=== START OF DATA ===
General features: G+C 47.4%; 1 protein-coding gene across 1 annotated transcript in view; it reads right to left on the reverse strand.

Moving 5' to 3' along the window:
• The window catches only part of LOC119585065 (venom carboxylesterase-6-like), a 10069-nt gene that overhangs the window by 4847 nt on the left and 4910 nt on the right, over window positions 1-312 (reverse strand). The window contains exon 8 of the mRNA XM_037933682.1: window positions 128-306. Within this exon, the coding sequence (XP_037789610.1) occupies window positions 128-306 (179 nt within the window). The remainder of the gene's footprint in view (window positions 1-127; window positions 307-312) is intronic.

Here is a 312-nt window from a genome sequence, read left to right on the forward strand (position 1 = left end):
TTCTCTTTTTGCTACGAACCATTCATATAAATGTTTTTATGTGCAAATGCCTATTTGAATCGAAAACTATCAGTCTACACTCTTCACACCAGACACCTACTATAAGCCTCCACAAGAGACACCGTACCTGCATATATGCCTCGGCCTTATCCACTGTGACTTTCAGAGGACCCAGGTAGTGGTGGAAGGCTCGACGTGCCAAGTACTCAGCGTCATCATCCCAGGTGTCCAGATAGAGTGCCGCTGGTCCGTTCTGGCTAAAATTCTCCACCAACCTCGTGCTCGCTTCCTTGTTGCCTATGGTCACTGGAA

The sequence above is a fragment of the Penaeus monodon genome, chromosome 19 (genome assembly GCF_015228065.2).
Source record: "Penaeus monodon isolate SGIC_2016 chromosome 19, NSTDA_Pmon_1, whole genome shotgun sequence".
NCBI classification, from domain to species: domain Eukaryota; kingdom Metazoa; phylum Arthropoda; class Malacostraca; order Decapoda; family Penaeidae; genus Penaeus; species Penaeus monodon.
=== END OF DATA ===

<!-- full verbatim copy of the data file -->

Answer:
General features: G+C 47.4%; 1 protein-coding gene across 1 annotated transcript in view; it reads right to left on the reverse strand.

Moving 5' to 3' along the window:
• The window catches only part of LOC119585065 (venom carboxylesterase-6-like), a 10069-nt gene that overhangs the window by 4847 nt on the left and 4910 nt on the right, over window positions 1-312 (reverse strand). The window contains exon 8 of the mRNA XM_037933682.1: window positions 128-306. Within this exon, the coding sequence (XP_037789610.1) occupies window positions 128-306 (179 nt within the window). The remainder of the gene's footprint in view (window positions 1-127; window positions 307-312) is intronic.

Here is a 312-nt window from a genome sequence, read left to right on the forward strand (position 1 = left end):
TTCTCTTTTTGCTACGAACCATTCATATAAATGTTTTTATGTGCAAATGCCTATTTGAATCGAAAACTATCAGTCTACACTCTTCACACCAGACACCTACTATAAGCCTCCACAAGAGACACCGTACCTGCATATATGCCTCGGCCTTATCCACTGTGACTTTCAGAGGACCCAGGTAGTGGTGGAAGGCTCGACGTGCCAAGTACTCAGCGTCATCATCCCAGGTGTCCAGATAGAGTGCCGCTGGTCCGTTCTGGCTAAAATTCTCCACCAACCTCGTGCTCGCTTCCTTGTTGCCTATGGTCACTGGAA

The sequence above is a fragment of the Penaeus monodon genome, chromosome 19 (genome assembly GCF_015228065.2).
Source record: "Penaeus monodon isolate SGIC_2016 chromosome 19, NSTDA_Pmon_1, whole genome shotgun sequence".
NCBI classification, from domain to species: domain Eukaryota; kingdom Metazoa; phylum Arthropoda; class Malacostraca; order Decapoda; family Penaeidae; genus Penaeus; species Penaeus monodon.